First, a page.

Beyond the visual stage you are creating for your audience, there are also several backstage items you’ll find helpful. Pascual Productions has some suggestions every independent publisher should consider including:
Battery packs for electronics,
A lockbox or fanny pack for the cash,
Change for the people who pay cash
A card reader for people who pay with cards
Emergency supplies and first aid kit
A hand truck to move everything
e. Inventory: If you are going to be selling books or merchandise, you need to get the material made, deliver it to the venue on time in good condition, and be prepared to get the unsold material out of the venue when the show is over. The lead time on the printing will depend on where it’s being produced and how much you’re getting made, but keep in mind many of the printers who specialize in comics and graphic novels might be busy before major conventions, so check with the to make sure they can deliver the product on time.
When trying to determine how many books to bring to the show, remember to keep it small. You want to have enough to create an appealing visual display, but don’t print too much. It is rare for any publisher to sell out of their inventory, and there’s no point in printing and shipping a bunch of books that you’re just going to have to ship back when the show is over. Of course, you can get one set of books printed and then burn through that inventory slowly over the course of several shows as long as you have a cheap reliable way to transport them and you plan to table at more than one show.
f. Scheduling: If one of your goals is networking with other comic professionals and you know you’re going to have some time away from the booth, it makes sense to try and schedule meetings before you get to the show. You can meet with anyone from comic shop owners, creators, distributors, press, printers, and fans depending on your goals and the development stage of your book. This might not be feasible in the early stages of your publishing career if you don’t know many people, but as your publishing program grows and you work the con circuit over the years you’ll run into the same cast of characters and build relationships with them. It’s always fun to bump into an acquaintance on the show floor, but you’re probably going to be running somewhere and they’re going to invariably be running in a different direction. So if you need to sit down and discuss business, reach out to them a month or so before the show and carve out some time to get together.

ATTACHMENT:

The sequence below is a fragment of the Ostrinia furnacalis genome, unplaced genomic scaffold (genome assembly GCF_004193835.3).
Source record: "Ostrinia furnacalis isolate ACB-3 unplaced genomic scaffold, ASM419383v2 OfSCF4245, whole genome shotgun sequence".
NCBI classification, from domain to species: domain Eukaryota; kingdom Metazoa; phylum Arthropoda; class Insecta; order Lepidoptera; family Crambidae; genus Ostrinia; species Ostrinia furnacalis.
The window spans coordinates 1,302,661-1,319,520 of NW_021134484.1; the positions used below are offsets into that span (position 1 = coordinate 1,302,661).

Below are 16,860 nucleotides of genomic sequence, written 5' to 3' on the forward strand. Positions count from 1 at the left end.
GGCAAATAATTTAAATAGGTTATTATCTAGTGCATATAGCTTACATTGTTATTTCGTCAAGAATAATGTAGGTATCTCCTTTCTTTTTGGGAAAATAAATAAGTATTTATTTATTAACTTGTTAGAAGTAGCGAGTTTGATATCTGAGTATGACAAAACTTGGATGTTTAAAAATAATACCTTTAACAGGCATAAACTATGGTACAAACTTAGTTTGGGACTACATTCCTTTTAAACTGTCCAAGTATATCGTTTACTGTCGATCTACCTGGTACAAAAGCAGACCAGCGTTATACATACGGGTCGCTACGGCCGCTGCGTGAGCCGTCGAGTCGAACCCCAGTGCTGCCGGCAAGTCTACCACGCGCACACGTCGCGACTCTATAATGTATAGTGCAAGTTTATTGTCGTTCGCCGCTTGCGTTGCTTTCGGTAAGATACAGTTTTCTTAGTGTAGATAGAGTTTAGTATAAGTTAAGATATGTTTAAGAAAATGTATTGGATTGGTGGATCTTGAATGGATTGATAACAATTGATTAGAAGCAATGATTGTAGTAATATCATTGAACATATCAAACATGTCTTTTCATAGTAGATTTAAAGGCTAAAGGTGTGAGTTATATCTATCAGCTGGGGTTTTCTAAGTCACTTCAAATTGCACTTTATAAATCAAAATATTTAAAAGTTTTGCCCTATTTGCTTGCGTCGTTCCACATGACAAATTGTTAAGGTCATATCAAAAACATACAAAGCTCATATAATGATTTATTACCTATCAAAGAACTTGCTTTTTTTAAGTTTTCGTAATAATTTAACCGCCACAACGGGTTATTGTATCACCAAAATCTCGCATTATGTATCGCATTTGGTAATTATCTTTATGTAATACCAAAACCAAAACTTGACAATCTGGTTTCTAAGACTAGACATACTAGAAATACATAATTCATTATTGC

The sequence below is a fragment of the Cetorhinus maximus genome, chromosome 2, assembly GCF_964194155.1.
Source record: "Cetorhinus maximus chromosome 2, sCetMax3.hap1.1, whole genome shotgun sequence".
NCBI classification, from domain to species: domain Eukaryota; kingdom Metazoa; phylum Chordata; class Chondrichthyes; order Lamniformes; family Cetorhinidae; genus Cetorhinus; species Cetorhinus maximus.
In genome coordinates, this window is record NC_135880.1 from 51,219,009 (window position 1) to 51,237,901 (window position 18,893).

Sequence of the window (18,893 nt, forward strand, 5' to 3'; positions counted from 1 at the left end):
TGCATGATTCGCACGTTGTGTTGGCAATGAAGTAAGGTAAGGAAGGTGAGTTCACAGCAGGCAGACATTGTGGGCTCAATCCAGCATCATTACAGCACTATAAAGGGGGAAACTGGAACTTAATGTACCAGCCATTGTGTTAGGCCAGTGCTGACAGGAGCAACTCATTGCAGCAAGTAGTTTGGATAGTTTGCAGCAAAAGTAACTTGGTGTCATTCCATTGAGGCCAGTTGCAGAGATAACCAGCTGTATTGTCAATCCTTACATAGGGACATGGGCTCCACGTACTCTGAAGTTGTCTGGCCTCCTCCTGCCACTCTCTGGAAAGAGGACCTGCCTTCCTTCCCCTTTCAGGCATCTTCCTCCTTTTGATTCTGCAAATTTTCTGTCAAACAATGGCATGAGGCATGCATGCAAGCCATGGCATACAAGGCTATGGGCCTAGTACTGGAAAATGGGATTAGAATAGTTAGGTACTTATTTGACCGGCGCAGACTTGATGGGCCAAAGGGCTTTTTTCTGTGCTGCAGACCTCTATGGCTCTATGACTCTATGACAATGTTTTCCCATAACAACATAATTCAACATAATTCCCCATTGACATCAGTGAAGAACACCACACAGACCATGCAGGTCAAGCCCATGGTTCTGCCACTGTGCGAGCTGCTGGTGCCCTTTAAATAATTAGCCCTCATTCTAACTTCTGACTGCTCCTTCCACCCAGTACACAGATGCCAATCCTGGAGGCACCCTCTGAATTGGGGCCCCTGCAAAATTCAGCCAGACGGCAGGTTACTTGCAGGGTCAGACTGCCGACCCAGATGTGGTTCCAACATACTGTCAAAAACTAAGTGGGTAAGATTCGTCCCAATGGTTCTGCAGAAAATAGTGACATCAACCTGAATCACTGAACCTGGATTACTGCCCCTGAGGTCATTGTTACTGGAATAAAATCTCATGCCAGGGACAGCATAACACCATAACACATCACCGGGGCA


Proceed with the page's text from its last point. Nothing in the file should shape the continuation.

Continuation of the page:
g. Set-Up: Most con organizers will give you access to the show floor to set up your table before the show starts, ranging from a couple of hours to a full day. This means planning to get into the city and into the venue early, with all your booth items and inventory ready to go. If you’ve forgotten anything or something goes wrong, this is the last chance you’ll have to fix it before the doors open. If everything goes to plan, you can take in the quiet in preparation for the coming storm, roam the show floor to see what the other exhibitors are showing off, or just read some comics.
2. Production (Time Management in the Con)
a. Booth Time: The time you spend behind your table is critical to your offline marketing because you may never have a better chance at direct interaction with a potential reader. Based on the experience of creators who have worked cons for years, the key is to balance personal engagement with stamina. You won’t have much time with each person, so try to keep it short and sweet. Use the fundamental marketing realities as a guide to your conversation: